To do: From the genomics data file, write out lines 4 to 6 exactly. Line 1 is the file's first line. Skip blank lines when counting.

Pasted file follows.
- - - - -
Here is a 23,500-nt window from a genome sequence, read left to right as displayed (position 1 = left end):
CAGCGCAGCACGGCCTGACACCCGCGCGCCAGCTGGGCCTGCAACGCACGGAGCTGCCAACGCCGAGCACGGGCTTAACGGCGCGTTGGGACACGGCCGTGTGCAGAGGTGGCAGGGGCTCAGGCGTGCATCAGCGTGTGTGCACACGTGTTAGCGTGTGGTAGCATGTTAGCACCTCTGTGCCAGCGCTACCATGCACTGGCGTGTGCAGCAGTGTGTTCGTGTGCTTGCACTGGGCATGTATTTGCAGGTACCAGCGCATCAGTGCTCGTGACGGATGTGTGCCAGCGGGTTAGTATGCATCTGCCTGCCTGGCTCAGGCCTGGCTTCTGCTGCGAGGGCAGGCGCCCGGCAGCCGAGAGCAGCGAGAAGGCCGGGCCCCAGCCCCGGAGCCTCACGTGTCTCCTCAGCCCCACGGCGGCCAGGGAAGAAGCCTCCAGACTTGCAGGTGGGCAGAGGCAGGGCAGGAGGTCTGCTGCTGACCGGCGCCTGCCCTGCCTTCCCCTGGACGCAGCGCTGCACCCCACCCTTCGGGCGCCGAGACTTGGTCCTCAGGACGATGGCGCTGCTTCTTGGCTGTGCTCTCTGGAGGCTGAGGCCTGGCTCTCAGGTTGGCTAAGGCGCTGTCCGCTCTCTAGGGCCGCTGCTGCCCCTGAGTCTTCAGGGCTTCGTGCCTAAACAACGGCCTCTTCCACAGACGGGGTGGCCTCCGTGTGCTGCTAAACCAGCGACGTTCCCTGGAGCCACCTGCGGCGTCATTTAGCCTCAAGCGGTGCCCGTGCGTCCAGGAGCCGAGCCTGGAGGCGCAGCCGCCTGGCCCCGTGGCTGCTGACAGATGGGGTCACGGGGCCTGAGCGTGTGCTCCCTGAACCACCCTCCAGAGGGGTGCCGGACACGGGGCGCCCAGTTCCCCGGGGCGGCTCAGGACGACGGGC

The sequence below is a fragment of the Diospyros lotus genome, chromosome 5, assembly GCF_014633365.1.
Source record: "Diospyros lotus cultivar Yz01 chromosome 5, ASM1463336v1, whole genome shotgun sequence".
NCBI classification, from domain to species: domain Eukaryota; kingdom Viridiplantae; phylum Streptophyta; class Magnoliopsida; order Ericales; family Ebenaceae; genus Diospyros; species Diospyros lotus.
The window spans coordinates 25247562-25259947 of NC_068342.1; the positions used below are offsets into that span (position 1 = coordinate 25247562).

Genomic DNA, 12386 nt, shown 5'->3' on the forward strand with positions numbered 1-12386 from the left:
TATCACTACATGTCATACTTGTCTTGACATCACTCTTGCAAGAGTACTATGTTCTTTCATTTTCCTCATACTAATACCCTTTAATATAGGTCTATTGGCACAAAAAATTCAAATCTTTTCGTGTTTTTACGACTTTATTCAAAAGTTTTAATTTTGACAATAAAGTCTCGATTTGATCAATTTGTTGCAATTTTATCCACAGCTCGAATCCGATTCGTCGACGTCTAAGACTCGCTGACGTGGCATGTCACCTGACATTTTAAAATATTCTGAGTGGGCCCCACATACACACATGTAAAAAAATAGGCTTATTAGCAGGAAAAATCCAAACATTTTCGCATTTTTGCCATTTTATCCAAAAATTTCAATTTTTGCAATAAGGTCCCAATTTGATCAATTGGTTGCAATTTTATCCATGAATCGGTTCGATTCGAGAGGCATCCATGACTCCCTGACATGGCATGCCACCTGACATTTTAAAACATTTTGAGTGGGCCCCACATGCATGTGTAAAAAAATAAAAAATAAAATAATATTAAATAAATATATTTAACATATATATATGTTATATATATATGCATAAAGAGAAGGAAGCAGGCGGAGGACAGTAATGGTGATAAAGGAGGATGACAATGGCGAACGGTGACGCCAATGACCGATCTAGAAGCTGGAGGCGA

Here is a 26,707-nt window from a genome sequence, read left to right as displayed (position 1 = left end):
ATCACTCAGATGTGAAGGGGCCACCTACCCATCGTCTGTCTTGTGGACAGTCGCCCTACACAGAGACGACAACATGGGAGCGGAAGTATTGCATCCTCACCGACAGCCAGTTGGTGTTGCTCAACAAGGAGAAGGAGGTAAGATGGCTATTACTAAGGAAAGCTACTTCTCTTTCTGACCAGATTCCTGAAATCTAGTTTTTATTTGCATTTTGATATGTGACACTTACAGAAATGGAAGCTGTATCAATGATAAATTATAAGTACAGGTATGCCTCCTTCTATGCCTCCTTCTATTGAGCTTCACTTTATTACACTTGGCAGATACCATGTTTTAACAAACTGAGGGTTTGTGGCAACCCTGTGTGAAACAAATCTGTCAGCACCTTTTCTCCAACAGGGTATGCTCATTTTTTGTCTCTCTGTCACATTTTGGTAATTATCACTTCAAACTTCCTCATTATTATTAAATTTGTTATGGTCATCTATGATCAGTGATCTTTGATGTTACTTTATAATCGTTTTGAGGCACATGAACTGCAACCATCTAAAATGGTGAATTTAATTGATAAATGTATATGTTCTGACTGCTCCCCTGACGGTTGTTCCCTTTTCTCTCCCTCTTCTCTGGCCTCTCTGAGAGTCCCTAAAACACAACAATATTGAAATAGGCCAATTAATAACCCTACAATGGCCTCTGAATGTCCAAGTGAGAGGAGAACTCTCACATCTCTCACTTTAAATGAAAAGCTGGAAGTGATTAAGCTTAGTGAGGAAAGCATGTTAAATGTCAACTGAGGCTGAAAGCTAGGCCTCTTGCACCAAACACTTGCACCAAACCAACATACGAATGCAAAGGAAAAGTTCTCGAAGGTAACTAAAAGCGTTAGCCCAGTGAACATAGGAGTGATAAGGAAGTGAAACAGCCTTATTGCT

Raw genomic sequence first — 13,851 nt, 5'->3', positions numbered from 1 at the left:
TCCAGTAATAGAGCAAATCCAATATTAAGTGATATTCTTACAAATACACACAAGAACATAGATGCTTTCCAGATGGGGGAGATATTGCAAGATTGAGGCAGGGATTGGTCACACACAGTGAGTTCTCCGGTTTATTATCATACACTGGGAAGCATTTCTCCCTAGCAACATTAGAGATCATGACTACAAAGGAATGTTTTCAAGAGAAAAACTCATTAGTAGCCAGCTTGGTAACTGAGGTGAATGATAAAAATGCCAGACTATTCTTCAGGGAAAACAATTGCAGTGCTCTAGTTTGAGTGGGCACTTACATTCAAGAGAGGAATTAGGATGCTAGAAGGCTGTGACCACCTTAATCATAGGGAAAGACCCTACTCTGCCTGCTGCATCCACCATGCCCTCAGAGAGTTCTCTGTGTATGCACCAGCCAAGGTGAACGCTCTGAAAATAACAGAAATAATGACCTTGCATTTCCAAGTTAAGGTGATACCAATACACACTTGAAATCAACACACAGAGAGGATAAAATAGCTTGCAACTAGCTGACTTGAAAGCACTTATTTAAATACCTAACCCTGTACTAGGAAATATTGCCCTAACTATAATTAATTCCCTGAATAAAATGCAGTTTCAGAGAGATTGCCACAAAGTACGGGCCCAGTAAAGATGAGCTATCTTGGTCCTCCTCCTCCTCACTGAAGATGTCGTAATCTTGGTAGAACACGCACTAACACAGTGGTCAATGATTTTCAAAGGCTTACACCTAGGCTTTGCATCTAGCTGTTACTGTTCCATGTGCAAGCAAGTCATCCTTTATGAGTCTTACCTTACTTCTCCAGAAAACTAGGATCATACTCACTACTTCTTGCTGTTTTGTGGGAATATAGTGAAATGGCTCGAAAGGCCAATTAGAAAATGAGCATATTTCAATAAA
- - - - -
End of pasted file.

Source record: "Diospyros lotus cultivar Yz01 chromosome 5, ASM1463336v1, whole genome shotgun sequence".
NCBI classification, from domain to species: domain Eukaryota; kingdom Viridiplantae; phylum Streptophyta; class Magnoliopsida; order Ericales; family Ebenaceae; genus Diospyros; species Diospyros lotus.
The window spans coordinates 25247562-25259947 of NC_068342.1; the positions used below are offsets into that span (position 1 = coordinate 25247562).